The logistics of logistics: From manufacturer to consumer
“Attendance is key. Being late everyday can add up to a lot of lost learning time. Don’t be late!” screams a circular on a notice board at the entrance of a warehouse facility of Ecom Express, an e-commerce-focused logistics firm, in Bilaspur, about 25 km from Gurugram.
On the main gate of the warehouse, a handful of employees get into an argument with the security guards. “Hurry up, I am already late,” an employee tells the guards. The guards frisk the employees thoroughly and wave them inside the massive warehouse through a door that, in comparison to the size of the facility, is rather small. Inside, the employees deposit their mobile phones, go through a second round of security check, place their fingers over the sensor, register their irises on the iris scanner so as to mark their attendance, and get to work.
Ecom’s warehouse is lodged among a row of many more such massive facilities run by e-commerce firms on the Tauru Road. Ecom’s fully automated facility covers more than 250,000 sqft and offers inventory management, order processing, packaging and dispatch services. It employs around 700 people during peak season, which is whenever an e-commerce website offers huge discounts. On a daily basis, some 450 people work here. People, however, are secondary; it’s the machines that are in charge.
The first thing one notices upon walking into Ecom’s warehouse, apart from an endless sea of white delivery packages, is a giant machine attached to a conveyer belt. Called the sorter, this machine assembles around 7,000 packages in an hour.
The sorter detects the bar code stuck to each package through its sensors and automatically releases the package in a compartment marked with the destination of the package. An employee picks up packages from there and scans the bar code. Right next to the sorter are shelves marked with the names of hundreds of places in India. When the bar code is scanned, a light blinks at the shelf where the package is supposed to be kept.
“There is zero per cent chance of error in this method,” says Vikram Rathore, senior manager at the warehouse. “Sometimes, the sorter doesn’t read the bar codes of packages that are cylindrical in shape. Such packages are kept separately and sorted manually,” Rathore adds.
In Amazon’s fulfilment centre in New Delhi as well, a 1.2-kilometre-long conveyor belt handles the sorting process. But sorting is just a part of the larger process that ensures your package is delivered in ‘two to three business days’.
When you place an order through an ecommerce website, say Amazon, the order is sent to their fulfilment centre where the item is stored. The item gets picked off the shelf by an employee who has a bar code scanner, which guides him to the ‘pick task’— where technology guides him to the item that needs to be picked next with its details to ensure he gets the right item from the shelf. The items are then scanned and the computer tells what box size would be optimal for that particular product’s dimensions and weight. The packed item is sent to a SLAM (scan, label, apply, manifest) station which is the ultimate point of quality control. Here the package is checked for its weight and conformity to customer’s order before being loaded into a truck. The parcels are transported to sorting centres in various cities and towns, by road or air. Here, the packages are organised by final destination area. They are further sent to a delivery station where they are sorted by pin code and assigned to a delivery associate, who finally brings it to the customer’s doorstep.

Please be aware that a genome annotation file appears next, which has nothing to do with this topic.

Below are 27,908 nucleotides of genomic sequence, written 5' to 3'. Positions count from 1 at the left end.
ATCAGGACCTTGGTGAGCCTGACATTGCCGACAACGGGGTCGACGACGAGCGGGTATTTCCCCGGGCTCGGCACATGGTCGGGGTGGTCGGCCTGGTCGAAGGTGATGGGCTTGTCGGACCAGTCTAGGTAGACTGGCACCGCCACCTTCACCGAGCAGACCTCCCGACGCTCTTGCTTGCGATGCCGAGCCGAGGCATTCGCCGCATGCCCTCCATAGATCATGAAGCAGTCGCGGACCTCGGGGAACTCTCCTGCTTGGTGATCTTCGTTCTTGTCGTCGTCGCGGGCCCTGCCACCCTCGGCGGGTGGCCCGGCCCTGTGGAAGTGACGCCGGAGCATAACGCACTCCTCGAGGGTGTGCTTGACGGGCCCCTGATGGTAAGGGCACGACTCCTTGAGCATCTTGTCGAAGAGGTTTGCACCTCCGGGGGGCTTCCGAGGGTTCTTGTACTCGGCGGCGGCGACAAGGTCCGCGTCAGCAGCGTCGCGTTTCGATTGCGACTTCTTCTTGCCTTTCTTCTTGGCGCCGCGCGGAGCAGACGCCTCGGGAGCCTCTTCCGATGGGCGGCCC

At Amazon, this otherwise lengthy and complicated delivery process is simplified by algorithms and software that determine the shortest, most efficient route to ensure the fastest delivery possible, said a company spokesperson.
At warehouses of all ecom giants, men and machines work in tandem 24 into seven to send goods from the supplier to you. This man-machine combination is nothing short of a wish fulfilling machine. However, newer waves of technology, such as robotics, are emerging and many believe that this will spell the end of the warehouse as a significant source of employment as centres would become fully automated. But some differ.
The vice-president of customer fulfilment at Amazon India, Akhil Saxena, said it’s a myth that automation destroys net job growth. “Automation increases productivity and, in some cases, increases consumer demand, which, history shows, creates more jobs. In the long-term, this means continued job growth and a new sector emerging of warehouses in which employees work in technologically rich environments,” he says.
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- Chautala, however, also made it clear that the government will make an exemption in the reservation if a company fails to find local skilled employees.